How to Create a Double Exposure in Photoshop – Image of the Week #399

For me, one of the most rewarding parts of Farm is seeing photographers gain confidence as they implement their new found skills. I love to see them flexing their creative muscles and experimenting. This is often where they achieve the most growth.

For our members north of the border, they have an iconic landscape to play in but even that brings challenges as maybe it’s too well known. How do you bring something new to it?

This is why I have chosen this image from Chris Guthrie Scott. He has taken an image in a very well known landscape and thought about how to present it differently. Shooting with the intention of using post production tools to add a new playful element and to create a shot with impact. It’s been crafted well and it’s fun, creative fun. Something we all need in our working lives.

Sony A7IV | Sony 35mm f/1.4 GM | f/5.6 | 1/500| ISO 100

Own Preset custom made by Northern Presets

What Chris Said…

“We’d literally had all the weather Skye could through at us; rain, gale force winds, snow capped mountains, and we ended the day at the Quiraing with sunshine and blue sky! This was one of the final set ups of the day. It’s two shots, one of the bride holding her hand up to the sky, and the same with the groom in the exact same position for the other shot.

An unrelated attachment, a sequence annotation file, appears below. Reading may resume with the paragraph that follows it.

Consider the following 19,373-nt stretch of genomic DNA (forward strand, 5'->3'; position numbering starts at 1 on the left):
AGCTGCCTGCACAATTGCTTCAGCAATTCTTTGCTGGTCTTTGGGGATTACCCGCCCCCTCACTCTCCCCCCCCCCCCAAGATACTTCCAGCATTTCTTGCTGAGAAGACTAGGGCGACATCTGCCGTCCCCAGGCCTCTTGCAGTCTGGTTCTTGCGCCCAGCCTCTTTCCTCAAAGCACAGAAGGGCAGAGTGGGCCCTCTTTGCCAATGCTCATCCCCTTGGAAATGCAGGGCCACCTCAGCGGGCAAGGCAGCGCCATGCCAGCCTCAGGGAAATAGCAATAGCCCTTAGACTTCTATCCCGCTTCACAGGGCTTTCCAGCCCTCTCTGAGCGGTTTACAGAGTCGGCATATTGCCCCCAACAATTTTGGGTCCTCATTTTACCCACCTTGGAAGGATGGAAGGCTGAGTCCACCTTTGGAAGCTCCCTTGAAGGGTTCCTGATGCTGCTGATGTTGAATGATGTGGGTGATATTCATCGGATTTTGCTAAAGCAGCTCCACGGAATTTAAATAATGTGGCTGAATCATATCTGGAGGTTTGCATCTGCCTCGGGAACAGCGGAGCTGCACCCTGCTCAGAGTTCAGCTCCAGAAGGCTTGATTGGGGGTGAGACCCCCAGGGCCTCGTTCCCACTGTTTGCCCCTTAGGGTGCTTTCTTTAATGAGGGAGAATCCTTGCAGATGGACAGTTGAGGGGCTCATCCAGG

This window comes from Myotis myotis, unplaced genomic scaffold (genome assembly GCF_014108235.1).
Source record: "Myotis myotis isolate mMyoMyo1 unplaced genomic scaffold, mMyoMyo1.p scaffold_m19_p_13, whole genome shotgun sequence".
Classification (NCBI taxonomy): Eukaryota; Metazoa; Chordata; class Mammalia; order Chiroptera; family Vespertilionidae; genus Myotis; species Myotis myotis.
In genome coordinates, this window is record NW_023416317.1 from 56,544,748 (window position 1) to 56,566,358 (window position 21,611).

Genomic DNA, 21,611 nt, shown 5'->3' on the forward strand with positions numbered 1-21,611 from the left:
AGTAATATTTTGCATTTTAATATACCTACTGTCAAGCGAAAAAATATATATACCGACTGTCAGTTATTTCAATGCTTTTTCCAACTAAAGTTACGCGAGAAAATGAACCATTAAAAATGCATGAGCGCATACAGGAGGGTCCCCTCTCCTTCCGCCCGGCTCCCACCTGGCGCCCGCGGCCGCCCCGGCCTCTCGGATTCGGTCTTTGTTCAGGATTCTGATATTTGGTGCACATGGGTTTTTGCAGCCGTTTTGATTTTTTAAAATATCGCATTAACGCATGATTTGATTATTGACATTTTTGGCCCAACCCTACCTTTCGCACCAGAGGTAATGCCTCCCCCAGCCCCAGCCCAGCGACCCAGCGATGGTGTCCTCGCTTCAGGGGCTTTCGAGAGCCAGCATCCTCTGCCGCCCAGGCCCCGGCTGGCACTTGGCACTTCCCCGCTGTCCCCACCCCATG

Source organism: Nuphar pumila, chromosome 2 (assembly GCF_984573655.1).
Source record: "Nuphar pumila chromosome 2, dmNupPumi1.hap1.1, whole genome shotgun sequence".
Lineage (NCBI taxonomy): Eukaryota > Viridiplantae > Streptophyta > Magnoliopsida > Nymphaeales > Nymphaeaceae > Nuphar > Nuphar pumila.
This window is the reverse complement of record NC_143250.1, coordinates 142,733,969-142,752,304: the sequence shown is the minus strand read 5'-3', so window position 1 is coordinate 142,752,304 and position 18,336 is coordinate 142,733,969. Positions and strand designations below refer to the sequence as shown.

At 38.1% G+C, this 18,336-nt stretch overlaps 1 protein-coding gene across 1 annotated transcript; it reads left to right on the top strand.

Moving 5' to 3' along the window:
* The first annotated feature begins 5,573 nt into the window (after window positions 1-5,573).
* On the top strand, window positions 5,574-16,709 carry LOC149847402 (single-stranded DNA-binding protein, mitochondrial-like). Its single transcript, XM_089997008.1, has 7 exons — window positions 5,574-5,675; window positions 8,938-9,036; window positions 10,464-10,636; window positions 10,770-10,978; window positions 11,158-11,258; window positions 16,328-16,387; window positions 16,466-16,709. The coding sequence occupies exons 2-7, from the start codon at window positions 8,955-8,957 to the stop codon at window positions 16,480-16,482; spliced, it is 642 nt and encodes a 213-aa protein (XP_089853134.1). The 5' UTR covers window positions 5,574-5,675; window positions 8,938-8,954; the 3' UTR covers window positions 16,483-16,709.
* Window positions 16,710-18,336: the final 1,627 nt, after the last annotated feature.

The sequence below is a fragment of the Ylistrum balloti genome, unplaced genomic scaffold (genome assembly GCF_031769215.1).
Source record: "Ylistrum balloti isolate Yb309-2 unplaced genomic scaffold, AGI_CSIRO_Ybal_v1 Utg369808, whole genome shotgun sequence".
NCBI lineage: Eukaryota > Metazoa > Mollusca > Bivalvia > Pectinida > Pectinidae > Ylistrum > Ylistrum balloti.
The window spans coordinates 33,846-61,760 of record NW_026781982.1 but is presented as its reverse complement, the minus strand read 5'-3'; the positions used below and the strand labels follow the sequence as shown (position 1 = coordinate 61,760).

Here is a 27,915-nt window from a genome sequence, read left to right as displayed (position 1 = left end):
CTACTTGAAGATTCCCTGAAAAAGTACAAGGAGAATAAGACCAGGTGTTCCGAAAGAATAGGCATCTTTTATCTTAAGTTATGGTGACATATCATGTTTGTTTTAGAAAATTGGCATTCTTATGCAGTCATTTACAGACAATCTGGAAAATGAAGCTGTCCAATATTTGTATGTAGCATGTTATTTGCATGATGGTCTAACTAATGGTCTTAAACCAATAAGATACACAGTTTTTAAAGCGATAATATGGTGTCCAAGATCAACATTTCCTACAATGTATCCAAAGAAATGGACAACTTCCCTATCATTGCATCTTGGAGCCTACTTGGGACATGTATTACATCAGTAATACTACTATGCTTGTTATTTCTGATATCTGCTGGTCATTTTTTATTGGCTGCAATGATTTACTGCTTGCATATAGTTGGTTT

The concept was a multiple exposure/composite – something I loved doing on my Canon 5D MKIV, but sadly the Sony system doesn’t offer. So, I’d have to do this one in Photoshop – where arguably you have a bit more control with a composite image anyway. Each shot was set up the same as the other, one with the bride, and the other with the groom. I used a narrower f-stop to keep more of the landscape and sky in focus.

I wanted enough of the sky in shot that I could flip one image and put them together, but not too much as I wanted the viewer to visualise two worlds coming together with the finished shot. The first thing I did in post was to apply my preset in Lightroom and some minimal adjustments to white balance and exposure. I then exported both images into Photoshop, flipped the one of our lovely bride vertically and set about creating a mask layer to bring in the bottom image of the groom to make it seem like they are reaching out for each other. Once the two shots were lined up, there were some finishing touches to eliminate any harshness of the mask and a bit of tilt shift and grain applied to add to the dramatic and surreal effect.”